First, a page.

Vision in Action
Wednesday, March 30, 2016
Final Notes on Vision
This is one piece of a continuing series of posts on school improvement from a manuscript I prepared for publication. They advance in time and concept in book-form beginning with the Blog post on March 21.
Vision in Action
Effective school leaders face the dual challenge of constructing and selling a viable representation of a desired state of being for the school community. This picture must be inspiring enough to engage the commitment of followers to expend the energy and effort required to breathe life into the vision. Without the necessary emotional impetus the speaker’s vision rings hollow and it seems ethereal and dreamlike. Your responsibility is to recruit people for a crusade of a higher calling. Attempts at using charts and numbers to invite followers on such a commitment will generally be doomed to failure. Jon Katzenbach states in, Real Change Leaders, you cannot “capture people’s souls for a number.” (Katzenbach XXXX)
As an example of such a challenge, John Sculley, in his book Odyssey, shares the recruiting pitch made to him by Steve Jobs, then in charge of Apple Computer. Jobs enticed Sculley from his much higher paying and more secure position as president of with the following; “Do you want to spend the rest of your life selling sugared water or do you want a chance to change the world?” (Garfield, p. 82)
Another example of the tempting bond between a visionary leader and inspired followers comes from the legendary story of Spartacus. (Senge, p. 205) This fact based story of ancient Rome in 71 BC, embellished by Kirk Douglas in the Hollywood version, relates the revolt of slaves engineered by Spartacus. The band of renegades achieved several victories against the superior Roman Legion. Eventually, they succumbed to greater forces and found themselves surrounded in an untenable position. The Romans, however, did not know which man was Spartacus, since the former slaves were treated impersonally without identities and the rebels did not wear distinguishing insignias or uniforms.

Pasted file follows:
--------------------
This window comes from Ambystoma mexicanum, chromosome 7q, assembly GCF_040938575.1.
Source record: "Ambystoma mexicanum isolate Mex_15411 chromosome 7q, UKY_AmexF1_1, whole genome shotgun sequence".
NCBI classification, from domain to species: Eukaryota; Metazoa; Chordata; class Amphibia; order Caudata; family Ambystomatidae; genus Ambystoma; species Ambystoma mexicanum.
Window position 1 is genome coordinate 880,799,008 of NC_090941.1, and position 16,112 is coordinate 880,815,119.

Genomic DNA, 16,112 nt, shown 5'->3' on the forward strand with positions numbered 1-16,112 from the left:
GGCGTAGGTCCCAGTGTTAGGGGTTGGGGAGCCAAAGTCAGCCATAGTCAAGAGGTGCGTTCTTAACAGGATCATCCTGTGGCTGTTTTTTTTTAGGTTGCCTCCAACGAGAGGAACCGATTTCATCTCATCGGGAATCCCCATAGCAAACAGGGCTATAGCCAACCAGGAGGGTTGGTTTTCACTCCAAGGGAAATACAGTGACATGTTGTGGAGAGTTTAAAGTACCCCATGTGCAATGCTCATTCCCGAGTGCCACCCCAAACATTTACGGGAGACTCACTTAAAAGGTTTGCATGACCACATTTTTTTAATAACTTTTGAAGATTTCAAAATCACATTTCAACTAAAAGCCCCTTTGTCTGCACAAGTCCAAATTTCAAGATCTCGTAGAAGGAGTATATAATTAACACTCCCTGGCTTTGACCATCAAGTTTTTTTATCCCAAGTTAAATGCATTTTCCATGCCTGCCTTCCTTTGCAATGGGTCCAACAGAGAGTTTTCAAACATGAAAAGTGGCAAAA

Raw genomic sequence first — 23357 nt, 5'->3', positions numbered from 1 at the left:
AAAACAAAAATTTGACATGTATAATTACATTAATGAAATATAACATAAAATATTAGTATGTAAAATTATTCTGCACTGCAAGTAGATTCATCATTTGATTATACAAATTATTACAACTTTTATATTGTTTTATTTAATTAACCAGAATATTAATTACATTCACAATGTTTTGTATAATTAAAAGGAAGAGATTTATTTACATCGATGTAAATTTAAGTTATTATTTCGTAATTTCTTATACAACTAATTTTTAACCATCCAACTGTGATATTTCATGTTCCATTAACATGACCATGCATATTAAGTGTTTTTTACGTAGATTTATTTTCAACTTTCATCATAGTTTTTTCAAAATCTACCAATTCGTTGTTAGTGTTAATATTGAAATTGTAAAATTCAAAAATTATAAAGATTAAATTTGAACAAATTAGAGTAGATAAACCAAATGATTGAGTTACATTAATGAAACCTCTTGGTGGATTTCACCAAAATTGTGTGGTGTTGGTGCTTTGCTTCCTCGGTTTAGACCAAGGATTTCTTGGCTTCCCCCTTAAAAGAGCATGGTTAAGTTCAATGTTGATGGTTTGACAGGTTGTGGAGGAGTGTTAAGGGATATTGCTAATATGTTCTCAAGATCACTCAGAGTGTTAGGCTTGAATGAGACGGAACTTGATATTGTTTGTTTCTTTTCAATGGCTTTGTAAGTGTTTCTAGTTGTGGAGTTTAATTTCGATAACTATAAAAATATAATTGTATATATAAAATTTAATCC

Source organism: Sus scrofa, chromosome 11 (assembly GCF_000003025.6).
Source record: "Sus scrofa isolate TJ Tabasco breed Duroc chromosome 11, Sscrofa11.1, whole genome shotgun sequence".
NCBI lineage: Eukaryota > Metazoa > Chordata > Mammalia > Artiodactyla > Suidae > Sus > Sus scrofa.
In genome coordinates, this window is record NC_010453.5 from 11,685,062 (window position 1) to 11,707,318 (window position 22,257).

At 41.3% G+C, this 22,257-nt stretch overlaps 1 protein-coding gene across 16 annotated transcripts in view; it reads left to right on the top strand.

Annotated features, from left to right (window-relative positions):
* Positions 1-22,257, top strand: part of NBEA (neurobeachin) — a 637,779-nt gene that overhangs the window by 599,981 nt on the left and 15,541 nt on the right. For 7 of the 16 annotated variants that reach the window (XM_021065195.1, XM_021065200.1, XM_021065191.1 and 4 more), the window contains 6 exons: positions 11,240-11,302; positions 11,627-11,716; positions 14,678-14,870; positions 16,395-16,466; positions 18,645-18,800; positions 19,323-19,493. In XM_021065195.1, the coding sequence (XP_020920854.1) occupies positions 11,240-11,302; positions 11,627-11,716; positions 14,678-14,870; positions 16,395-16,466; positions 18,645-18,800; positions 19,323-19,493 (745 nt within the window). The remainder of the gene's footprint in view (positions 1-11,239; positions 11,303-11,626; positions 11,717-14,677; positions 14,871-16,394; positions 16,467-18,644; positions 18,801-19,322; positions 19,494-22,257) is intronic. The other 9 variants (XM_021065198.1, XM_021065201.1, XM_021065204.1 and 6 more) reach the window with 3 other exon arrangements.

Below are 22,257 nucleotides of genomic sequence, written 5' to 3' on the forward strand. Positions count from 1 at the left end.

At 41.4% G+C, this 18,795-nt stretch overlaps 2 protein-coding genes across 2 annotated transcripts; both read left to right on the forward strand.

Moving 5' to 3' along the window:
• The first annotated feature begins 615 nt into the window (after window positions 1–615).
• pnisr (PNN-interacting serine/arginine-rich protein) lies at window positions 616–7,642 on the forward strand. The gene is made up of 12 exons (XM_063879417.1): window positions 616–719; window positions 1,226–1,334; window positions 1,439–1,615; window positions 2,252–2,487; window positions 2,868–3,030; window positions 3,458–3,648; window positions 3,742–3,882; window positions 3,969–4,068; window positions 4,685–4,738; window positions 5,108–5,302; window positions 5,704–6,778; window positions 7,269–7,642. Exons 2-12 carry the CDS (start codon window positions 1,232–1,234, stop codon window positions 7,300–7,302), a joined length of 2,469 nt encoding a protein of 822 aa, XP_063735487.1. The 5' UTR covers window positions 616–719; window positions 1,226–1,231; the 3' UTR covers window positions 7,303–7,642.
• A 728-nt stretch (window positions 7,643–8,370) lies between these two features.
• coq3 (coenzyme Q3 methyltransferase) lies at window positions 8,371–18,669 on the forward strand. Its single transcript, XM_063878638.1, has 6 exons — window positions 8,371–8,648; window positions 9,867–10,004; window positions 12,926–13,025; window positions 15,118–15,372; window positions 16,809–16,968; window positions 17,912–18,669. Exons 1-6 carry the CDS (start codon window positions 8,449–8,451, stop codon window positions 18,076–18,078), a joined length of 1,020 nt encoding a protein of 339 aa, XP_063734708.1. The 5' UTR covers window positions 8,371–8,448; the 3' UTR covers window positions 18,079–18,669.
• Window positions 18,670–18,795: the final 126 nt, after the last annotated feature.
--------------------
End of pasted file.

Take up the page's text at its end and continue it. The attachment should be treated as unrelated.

The Roman leader Crassius promised “You have been slaves, you will be slaves again but spared crucifixion if you identify Spartacus.” Spartacus, wishing to spare his battle mates, stepped forward and identified himself; “I am Spartacus.” And immediately, as the story unfolds, one by one, the others also identified themselves as Spartacus. The loyalty of the slaves was not invested in Spartacus as much as it was in the shared vision of freedom he had inspired them with. They were willing to die free rather than live as slaves.
Schools and Vision